Repository logo

Encounters, norms, crowding: an application of the normative theory and methods in Turkey




Bingül, Meryem Bihter, author
Donnelly, Maureen P., advisor
Vaske, Jerry J., advisor
Bright, Alan, committee member
Omur-Ozbek, Pinar, committee member

Journal Title

Journal ISSN

Volume Title


National parks attract millions of visitors a year due to their natural and cultural importance (Manning, 2007). The number of visits to national parks has been rapidly increasing around the world (Manning & Krymkowski, 2010). The high level of visitation to these areas has generated concerns about sustaining appropriate levels of social and environmental impacts. Growing demand for access and participation in recreational activities in national parks can damage both the ecological integrity of the environment, as well as reducing the quality of visitor experiences. The quality of visitor experiences must be maintained at a high level for national parks to contribute their full potential to society (Manning, 2002). In the literature, the quality of the visitor experience has been addressed through the concept of carrying capacity (Manning, 2007). In the United States, several planning frameworks have been developed and applied for National Parks relating to carrying capacity such as Limits of Acceptable Change (LAC), Visitor Impact Management (VIM), and Visitor Experience and Resource Protection (VERP). These frameworks share a common idea of identifying and establishing quantitative impact indicators and standards. National Parks in Turkey, however, have no such framework for monitoring the quality of both the natural environment and the visitor experience. Research on these issues is also very limited. The primary purpose of this dissertation is to examine the applicability of normative theory and methods in Turkey by addressing the interrelationships of visitor encounter norms and perceptions of crowding, resulting in the identification of appropriate indicators and standards of quality for management of the country's national parks. This dissertation presents three manuscripts designed to contribute this area of inquiry. The first chapter focuses on one of the structural characteristics of norms (e.g. norm prevalence) and methodological considerations that influence norm prevalence. The following research questions examined in this manuscript: first, what percent of visitors will report a norm in a given setting (Rocky Mountain National Park-ROMO)? Does the survey response format influence norm prevalence? Among those reporting a norm, to what extent do normative evaluations differ between two different response formats (e.g. closed and semi-open format)? Results indicated that norm prevalence is higher when respondents are asked to circle a number from range of values presented on the survey (closed format) as opposed to writing in a number (semi-open format). Among those reporting a norm, the average norm tolerance levels for the closed and semi-open question formats are equivalent across all specific locations. This work demonstrate that survey response format influence norm prevalence (percentage of individuals reporting a norm) and the numerical value of the reported norm. The second chapter examines the generalizability of the research findings from the ROMO study to Dilek Peninsula National Park-DPNP, in Turkey. The same research questions are asked in this second manuscript. First, what percent of visitors will report a norm in DPNP? Second, among those reporting a norm, to what extent do normative evaluations differ between semi-open and closed response formats? Results demonstrated that encounter norm prevalence (i.e., the percent of individuals who could specify a norm) is higher for the closed format of the survey as compared to the semi-open version. In addition, among those reporting a norm, the average tolerance levels were statistically higher in the semi-open format. The third chapter focuses on relationships among encounters, norms, and crowding for both settings ROMO and DPNP examining following research questions; First, what are visitor's norms regarding encounters with others at the site? Second, what proportion of visitors encounter fewer or more than their norm? Third, if they encounter fewer or more visitors than their norm, how does this affect visitors' perception of crowding? Fourth, to what extent does perceived crowding differ between ROMO and DPNP? Lastly, to what extent does the country of origin influence perceived crowding? Findings shows, in both settings, when visitors encountered more people than their norm, perceived crowding was higher compared to when individuals encountered less than their norms. The findings also showed that Turkish respondents felt more crowded than American visitors. In total, this dissertation is intended to provide a deeper look at the applications of normative theory and methods between two countries the United States and Turkey to contribute management of parks and outdoor recreation.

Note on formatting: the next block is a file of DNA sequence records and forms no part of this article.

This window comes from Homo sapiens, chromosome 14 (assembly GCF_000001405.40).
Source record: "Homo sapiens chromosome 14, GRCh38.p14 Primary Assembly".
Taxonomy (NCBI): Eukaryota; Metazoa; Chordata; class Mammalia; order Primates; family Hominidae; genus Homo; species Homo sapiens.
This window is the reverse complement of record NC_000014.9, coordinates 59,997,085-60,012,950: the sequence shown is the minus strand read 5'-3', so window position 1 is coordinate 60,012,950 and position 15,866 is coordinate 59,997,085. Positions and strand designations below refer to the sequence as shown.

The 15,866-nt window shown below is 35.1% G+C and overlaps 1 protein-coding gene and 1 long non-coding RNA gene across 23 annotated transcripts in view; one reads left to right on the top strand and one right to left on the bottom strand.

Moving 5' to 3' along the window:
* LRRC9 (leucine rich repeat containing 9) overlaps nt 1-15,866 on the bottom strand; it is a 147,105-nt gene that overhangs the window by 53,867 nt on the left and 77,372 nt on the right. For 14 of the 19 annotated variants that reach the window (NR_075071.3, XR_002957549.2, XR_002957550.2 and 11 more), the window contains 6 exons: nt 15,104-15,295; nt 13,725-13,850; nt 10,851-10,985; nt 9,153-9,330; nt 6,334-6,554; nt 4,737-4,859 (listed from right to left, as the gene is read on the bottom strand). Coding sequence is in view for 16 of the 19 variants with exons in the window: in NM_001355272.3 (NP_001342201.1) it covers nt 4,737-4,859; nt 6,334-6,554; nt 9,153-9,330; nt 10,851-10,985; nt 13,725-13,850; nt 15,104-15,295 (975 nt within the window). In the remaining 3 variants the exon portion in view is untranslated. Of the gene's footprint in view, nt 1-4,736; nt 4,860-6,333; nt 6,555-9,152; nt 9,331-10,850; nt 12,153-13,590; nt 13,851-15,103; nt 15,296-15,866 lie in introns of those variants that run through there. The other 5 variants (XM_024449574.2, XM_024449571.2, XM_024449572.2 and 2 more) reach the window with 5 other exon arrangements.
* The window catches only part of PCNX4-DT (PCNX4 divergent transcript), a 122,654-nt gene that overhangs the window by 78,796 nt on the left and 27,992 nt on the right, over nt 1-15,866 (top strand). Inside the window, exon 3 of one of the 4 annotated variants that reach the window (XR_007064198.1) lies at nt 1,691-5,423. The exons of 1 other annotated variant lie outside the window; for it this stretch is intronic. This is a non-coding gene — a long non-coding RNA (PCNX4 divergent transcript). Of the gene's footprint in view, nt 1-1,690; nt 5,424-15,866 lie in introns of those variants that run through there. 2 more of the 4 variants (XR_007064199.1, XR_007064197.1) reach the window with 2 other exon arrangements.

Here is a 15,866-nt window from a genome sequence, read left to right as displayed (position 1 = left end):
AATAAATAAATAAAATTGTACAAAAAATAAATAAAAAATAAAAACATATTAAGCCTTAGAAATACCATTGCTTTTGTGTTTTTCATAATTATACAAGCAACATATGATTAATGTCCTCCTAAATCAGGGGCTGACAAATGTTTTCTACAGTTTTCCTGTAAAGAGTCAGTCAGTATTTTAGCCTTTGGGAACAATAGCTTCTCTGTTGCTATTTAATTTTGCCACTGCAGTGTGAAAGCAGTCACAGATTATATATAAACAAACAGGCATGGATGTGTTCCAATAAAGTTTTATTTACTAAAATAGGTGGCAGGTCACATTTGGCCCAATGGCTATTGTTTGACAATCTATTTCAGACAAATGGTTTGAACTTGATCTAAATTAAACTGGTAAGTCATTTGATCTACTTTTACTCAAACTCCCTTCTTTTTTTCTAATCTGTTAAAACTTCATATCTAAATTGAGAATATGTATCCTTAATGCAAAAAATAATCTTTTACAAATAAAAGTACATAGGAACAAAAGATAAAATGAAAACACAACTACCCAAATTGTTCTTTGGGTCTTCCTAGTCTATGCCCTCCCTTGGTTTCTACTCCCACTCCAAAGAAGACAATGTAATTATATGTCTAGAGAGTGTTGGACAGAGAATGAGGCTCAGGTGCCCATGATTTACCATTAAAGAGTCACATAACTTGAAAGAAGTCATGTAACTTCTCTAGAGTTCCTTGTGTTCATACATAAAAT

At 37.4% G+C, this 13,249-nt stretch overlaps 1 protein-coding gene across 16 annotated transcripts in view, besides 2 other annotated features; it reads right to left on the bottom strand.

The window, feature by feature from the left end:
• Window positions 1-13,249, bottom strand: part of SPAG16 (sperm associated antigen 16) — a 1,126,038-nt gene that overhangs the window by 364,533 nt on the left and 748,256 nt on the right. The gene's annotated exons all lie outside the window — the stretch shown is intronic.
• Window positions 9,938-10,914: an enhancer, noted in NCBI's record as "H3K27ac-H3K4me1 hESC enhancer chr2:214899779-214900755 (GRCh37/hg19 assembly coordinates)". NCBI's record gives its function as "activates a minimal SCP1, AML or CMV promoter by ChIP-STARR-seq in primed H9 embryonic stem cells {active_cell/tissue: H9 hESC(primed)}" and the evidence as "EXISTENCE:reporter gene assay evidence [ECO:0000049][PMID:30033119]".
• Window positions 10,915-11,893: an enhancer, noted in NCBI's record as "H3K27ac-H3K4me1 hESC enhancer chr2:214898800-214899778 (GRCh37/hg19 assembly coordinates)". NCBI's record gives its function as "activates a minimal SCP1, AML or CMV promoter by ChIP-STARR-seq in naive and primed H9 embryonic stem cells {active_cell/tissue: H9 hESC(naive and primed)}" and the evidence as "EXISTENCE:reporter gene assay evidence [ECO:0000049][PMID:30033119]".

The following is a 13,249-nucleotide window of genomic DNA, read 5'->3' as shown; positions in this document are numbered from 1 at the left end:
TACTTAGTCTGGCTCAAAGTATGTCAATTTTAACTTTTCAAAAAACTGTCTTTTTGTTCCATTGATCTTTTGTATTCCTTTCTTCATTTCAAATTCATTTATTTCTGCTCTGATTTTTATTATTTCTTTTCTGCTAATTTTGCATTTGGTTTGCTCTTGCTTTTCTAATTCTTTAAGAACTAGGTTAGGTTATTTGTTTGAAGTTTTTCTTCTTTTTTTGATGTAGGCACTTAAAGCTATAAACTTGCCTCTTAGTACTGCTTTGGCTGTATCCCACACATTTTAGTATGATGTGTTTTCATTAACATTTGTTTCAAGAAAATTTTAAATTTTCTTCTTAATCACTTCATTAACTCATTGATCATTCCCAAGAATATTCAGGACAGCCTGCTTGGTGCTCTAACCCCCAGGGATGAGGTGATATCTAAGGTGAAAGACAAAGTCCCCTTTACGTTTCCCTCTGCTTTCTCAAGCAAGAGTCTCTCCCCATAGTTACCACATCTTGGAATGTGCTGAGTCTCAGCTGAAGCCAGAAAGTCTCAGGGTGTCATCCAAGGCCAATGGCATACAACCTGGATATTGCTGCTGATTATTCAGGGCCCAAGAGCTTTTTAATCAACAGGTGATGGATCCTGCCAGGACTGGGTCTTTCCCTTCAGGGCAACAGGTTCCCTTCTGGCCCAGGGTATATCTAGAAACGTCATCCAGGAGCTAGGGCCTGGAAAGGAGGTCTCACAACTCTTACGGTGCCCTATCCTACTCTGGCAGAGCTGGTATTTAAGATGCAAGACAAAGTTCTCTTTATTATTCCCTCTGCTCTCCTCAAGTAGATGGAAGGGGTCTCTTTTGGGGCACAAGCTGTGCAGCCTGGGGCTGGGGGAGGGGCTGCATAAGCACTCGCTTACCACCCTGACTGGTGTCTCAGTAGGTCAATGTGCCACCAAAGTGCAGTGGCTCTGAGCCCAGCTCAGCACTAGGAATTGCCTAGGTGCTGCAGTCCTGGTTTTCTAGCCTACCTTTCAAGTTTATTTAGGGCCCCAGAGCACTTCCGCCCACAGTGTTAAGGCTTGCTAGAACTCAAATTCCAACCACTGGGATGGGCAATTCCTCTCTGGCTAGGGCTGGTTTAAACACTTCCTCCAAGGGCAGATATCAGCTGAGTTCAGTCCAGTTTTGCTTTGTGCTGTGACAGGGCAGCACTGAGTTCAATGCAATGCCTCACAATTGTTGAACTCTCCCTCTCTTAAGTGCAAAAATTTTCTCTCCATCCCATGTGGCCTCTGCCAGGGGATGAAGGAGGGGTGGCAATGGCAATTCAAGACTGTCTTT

Rights Access



Associated Publications